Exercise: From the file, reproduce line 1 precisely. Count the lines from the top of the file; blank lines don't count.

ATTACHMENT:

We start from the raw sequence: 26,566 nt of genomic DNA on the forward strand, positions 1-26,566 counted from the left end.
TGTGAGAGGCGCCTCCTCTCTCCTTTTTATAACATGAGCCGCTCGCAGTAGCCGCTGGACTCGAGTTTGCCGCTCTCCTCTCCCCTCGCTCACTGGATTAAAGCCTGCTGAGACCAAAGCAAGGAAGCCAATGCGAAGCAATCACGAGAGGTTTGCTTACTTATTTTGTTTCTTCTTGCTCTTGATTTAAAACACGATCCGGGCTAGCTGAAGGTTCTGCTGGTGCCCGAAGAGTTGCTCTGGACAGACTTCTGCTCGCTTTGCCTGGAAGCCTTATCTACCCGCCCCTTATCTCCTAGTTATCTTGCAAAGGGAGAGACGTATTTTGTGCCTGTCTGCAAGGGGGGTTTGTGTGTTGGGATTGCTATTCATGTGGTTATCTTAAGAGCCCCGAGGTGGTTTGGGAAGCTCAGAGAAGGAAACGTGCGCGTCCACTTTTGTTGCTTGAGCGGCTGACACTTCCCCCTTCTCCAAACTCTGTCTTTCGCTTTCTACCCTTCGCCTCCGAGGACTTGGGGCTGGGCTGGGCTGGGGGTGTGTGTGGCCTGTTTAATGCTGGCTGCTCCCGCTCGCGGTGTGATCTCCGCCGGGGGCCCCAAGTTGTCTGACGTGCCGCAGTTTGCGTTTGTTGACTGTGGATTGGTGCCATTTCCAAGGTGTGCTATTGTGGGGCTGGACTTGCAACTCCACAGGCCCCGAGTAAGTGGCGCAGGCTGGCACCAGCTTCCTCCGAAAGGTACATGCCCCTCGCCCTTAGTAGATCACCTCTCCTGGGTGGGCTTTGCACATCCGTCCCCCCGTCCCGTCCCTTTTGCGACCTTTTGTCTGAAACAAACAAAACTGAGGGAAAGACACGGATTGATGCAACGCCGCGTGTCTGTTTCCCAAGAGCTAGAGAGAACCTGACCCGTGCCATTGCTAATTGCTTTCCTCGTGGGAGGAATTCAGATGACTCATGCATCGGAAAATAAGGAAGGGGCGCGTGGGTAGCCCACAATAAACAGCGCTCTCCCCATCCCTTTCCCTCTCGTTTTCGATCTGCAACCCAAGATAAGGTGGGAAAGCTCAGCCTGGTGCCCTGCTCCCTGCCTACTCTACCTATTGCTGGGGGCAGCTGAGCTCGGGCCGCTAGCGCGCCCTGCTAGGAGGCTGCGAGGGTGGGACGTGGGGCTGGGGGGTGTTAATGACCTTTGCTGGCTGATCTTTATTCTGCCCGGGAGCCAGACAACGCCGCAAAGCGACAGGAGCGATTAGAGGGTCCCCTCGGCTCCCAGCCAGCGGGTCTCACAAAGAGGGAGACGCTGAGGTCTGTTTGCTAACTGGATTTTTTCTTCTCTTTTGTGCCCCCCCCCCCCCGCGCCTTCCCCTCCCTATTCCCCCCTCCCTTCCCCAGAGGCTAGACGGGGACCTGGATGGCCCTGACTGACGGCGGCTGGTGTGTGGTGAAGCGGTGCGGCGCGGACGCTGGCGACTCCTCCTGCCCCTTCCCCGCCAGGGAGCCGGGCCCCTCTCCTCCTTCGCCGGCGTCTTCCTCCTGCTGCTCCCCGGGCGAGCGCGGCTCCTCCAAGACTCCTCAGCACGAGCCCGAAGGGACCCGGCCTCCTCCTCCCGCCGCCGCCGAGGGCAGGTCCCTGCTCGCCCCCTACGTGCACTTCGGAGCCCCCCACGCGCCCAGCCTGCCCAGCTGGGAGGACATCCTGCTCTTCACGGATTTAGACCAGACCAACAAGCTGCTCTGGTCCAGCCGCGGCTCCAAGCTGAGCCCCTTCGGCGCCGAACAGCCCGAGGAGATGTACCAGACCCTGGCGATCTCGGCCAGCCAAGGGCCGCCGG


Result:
We start from the raw sequence: 26,566 nt of genomic DNA on the forward strand, positions 1-26,566 counted from the left end.